10.1 Probability Distributions
This section discusses two basic probability density functions and probability distributions:
uniform and normal, Gaussian mixture models, and GMM curve fitting.
Uniform probability density functions can be generated using function
unifpdf
. Given a range x, and a left and right endpoint, unifpdf
distributes probabilities uniformly over x.
unifpdf(x, a, b)
: x = vector of range (including granularity), a = left endpoint, b = right endpoint
x = 10:10; pdfUniform = unifpdf(x, 5, 5); plot(x, pdfUniform);



Figure 10.1 Click image to enlarge, or click here to open


Normal probability density functions are generated using function
normpdf
. Characteristic of a normal distribution are mean and standard deviation.
normpdf(x, mean, std)
: x = vector of range (including granularity)
x = 15:0.1:25; mu = 3; sigma = 4; pdfNormal = normpdf(x, mu, sigma); plot(x, pdfNormal);



Figure 10.2 Click image to enlarge, or click here to open


10.1.2 Randomly generated PDFs
unifpdf and normpdf generate "perfect" densities; however, typical data observations only fit these distributions approximately. To simulate these situtations, Matlab offers functions for random number generation for both uniform and normal distributions.
Function
rand
generates uniformly distributed random values between 0 and 1.
rand(rows, columns)
: matrix with rows and columns of random values.
pdfUniform = rand(1, 10000); subplot(2,1,1), hist(pdfUniform), title('Uniform distribution, histogram'); subplot(2,1,2), hist(pdfUniform, 100), title('Uniform distribution, 100 bin histogram');



Figure 10.3 Click image to enlarge, or click here to open


To fit a different range of xvalues, we can shift and scale the random value matrix accordingly:
pdfUniformSS = pdfUniform * 10 + 100; hist(pdfUniformSS, 100), title('Uniform distribution Shifted and Scaled, 100 bin histogram');



Figure 10.4 Click image to enlarge, or click here to open


Function
randn
generates normally distributed random values with mean=0 and standard deviation=0.
randn(rows, columns)
: matrix with rows and columns random values.
pdfNormal = randn(1, 10000); subplot(2,1,1), hist(pdfNormal), title('Normal distribution, histogram'); subplot(2,1,2), hist(pdfNormal, 100), title('Normal distribution, 100 bin histogram');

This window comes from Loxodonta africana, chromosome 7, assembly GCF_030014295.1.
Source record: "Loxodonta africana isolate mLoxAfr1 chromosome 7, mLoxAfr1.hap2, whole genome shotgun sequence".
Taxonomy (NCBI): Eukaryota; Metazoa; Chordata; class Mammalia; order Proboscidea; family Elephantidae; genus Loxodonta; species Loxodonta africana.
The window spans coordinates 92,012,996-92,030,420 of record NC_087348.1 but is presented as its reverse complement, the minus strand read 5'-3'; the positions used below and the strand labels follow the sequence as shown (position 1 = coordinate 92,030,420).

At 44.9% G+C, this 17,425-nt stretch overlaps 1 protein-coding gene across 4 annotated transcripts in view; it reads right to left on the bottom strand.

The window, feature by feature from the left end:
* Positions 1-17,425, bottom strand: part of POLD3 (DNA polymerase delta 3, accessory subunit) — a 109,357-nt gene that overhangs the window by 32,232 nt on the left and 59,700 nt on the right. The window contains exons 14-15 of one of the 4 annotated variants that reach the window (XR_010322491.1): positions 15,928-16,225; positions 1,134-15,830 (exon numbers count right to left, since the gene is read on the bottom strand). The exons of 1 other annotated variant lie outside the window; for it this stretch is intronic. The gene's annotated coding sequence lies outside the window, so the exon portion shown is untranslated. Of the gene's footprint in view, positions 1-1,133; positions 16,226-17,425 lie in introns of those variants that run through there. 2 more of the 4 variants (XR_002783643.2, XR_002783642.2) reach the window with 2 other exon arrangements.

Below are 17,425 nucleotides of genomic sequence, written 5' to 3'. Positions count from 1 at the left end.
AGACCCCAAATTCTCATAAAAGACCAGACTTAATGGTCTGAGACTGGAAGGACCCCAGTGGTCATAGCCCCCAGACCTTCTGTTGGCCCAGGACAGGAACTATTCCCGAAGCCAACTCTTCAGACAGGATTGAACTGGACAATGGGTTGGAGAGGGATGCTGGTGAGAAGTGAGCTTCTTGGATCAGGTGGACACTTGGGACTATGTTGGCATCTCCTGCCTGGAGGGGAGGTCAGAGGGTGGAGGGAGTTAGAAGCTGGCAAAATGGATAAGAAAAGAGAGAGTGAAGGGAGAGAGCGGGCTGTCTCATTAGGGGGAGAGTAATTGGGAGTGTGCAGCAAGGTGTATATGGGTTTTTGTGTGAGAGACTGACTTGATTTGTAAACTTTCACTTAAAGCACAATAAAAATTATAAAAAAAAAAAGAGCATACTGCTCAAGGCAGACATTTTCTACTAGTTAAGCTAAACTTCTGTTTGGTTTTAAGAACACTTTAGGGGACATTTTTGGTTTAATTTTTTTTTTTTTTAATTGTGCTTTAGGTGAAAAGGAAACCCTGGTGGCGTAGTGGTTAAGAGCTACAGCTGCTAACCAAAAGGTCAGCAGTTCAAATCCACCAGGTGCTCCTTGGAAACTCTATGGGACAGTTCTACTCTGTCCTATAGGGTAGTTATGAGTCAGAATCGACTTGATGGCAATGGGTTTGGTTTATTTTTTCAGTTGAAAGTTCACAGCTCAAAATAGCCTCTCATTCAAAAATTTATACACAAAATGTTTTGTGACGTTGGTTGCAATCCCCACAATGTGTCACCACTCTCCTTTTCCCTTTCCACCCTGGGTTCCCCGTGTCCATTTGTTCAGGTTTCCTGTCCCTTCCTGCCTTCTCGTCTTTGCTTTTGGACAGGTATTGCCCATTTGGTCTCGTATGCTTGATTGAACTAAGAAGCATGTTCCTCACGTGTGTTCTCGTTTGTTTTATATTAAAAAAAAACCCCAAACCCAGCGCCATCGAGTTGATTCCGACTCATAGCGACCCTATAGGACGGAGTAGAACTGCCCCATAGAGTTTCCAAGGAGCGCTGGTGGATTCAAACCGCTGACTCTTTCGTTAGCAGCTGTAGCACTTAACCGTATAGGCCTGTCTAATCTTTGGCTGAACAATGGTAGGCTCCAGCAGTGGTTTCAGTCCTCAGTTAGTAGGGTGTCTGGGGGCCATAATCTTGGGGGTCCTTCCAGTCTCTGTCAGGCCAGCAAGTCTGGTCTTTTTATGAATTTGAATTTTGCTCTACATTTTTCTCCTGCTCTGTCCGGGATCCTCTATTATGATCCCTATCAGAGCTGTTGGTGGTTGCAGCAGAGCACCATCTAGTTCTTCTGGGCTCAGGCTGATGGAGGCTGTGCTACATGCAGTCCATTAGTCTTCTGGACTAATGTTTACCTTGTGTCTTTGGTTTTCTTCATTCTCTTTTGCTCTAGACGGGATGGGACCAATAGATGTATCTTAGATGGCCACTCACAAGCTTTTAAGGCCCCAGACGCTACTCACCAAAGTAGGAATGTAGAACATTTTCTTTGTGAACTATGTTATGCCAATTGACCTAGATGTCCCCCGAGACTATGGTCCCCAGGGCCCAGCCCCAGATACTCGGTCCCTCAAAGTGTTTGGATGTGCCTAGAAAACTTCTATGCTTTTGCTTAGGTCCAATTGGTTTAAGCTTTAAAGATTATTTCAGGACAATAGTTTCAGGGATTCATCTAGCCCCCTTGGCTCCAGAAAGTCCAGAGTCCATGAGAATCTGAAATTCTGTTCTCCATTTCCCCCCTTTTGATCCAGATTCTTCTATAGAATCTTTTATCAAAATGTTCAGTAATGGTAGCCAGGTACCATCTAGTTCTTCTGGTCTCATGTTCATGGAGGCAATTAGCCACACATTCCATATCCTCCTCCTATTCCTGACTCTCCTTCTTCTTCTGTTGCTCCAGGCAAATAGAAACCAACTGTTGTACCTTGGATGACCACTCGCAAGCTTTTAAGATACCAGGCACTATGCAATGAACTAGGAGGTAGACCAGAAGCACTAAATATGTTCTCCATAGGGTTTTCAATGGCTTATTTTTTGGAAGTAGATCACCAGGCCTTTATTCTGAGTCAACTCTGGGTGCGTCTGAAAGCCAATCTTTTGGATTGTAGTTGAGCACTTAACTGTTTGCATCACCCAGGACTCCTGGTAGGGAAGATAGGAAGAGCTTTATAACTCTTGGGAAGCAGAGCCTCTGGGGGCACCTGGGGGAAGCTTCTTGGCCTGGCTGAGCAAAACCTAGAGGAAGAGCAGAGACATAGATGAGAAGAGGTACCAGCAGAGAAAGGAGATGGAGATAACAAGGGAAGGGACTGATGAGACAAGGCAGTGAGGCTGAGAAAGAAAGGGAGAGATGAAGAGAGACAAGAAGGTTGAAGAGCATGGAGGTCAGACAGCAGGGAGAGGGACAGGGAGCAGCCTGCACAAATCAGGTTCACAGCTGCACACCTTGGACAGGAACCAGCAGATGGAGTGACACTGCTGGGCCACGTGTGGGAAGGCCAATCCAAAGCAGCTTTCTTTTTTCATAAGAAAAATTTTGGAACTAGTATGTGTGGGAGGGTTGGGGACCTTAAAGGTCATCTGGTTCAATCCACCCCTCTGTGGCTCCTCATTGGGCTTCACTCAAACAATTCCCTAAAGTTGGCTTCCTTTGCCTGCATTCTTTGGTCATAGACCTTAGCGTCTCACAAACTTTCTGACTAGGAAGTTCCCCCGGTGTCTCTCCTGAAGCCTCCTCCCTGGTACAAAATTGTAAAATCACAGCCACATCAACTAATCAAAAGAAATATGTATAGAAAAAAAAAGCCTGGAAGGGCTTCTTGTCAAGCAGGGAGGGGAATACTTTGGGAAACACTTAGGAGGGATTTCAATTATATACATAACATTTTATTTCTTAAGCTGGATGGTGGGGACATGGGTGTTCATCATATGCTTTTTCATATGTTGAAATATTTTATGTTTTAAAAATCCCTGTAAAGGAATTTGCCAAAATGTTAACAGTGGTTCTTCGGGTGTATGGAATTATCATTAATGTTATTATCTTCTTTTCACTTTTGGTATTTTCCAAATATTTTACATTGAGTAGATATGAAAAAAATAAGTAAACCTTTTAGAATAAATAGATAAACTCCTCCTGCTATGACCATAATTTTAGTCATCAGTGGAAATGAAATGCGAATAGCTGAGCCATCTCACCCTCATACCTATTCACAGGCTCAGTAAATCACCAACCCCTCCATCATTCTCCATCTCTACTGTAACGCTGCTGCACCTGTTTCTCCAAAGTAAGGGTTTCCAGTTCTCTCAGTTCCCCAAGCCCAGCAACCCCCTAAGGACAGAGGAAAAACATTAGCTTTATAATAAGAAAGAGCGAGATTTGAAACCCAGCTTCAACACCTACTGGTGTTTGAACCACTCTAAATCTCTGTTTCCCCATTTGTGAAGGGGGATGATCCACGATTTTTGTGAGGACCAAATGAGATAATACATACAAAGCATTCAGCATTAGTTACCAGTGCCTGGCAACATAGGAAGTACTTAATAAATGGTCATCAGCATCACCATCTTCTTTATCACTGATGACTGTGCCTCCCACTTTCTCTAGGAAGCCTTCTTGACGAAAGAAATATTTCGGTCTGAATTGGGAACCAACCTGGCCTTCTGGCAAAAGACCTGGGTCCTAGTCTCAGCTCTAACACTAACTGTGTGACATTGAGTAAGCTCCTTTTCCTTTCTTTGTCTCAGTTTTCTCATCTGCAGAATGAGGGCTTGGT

Figure 10.5 Click image to enlarge, or click here to open


A random normal distribution with mean
mu and standard deviation std is obtained by shifting and scaling:
pdfMean = 5; pdfStd = 7; pdfNormalSS = randn(1, 10000) * pdfStd + pdfMean; subplot(2,1,1), hist(pdfNormalSS), title('Normal distribution with Mean=5, Std=7'); subplot(2,1,2), hist(pdfNormalSS, 100), title('Normal distribution with Mean=5, Std=7');



Figure 10.6 Click image to enlarge, or click here to open


Evaluating the mean and standard deviation of the random distribution confirms their approximate values:
meanSS = mean(pdfNormalSS) stdSS = std(pdfNormalSS)



Figure 10.7 Click image to enlarge, or click here to open


10.1.3 Fitting normal distributions
Given a normal distribution of observed data, we can determine its best fit to a Gaussian by taking its mean
mu and standard deviation std, and then reconstructing it:
xRange = floor(min(pdfNormalSS)):0.1:ceil(max(pdfNormalSS)); pdfNormalFitted = normpdf(xRange, meanSS, stdSS);

We can verify by plotting a histogram of the original data and the fitted Gaussian. For proper comparison, both graphs must share the same xrange, and thus we use the function axis to retrieve and set axis properties.
h1 = subplot(2,1,1); hist(pdfNormalSS, 100); h2 = subplot(2,1,2); plot(xRange, pdfNormalFitted); a1 = axis(h1); a2 = axis(h2); axis(h2, [a1(1), a1(2), a2(3), a2(4)]);



Figure 10.8 Click image to enlarge, or click here to open


For a mixture of different normal distributions (a Gaussian Mixture Model), the correct parameters for mean and standard deviation for each Gaussian cannot be computed by simply taking mean and std of the entire data set. The observed data must be divided into several Gaussians, each of with its own mean and standard deviation. One approach for obtaining the paramaters for each Gaussian is to apply the algorithm for Expectation Maximization:
  em_1dim.m
Expectation Maximization  Approximation of Gaussian Mixture Models (GMM) 
This requires an initial guess as to how many Gaussians are hidden in the distribution.
A GMM with 2 Gaussian distributions:
pdfGMM = [(randn(1, 10000) * 7 + 3), (randn(1, 10000) * 2 + 9)]; subplot(2,1,1), hist(pdfGMM, 100);



Figure 10.9 Click image to enlarge, or click here to open


Estimate mean and standard deviations for 2 Gaussians:
[em_thr,em_thr_behavior,P,meanV,stdV,pdf_x,xx,pdf_xx,cdf_xx] = em_1dim(pdfGMM, 2); meanV stdV



Figure 10.10 Click image to enlarge, or click here to open


To verify, we plot a histogram of the original data and the 2 Gaussian distributions:
h1 = subplot(2,1,1); hist(pdfGMM, 100); h2 = subplot(2,1,2); plot(xx, normpdf(xx, meanV(1), stdV(1)), 'r'); hold on; subplot(2,1,2), plot(xx, normpdf(xx, meanV(2), stdV(2)), 'g'); hold off;

a1 = axis(h1); a2 = axis(h2); axis(h2, [a1(1), a1(2), a2(3), a2(4)]);



Figure 10.11 Click image to enlarge, or click here to open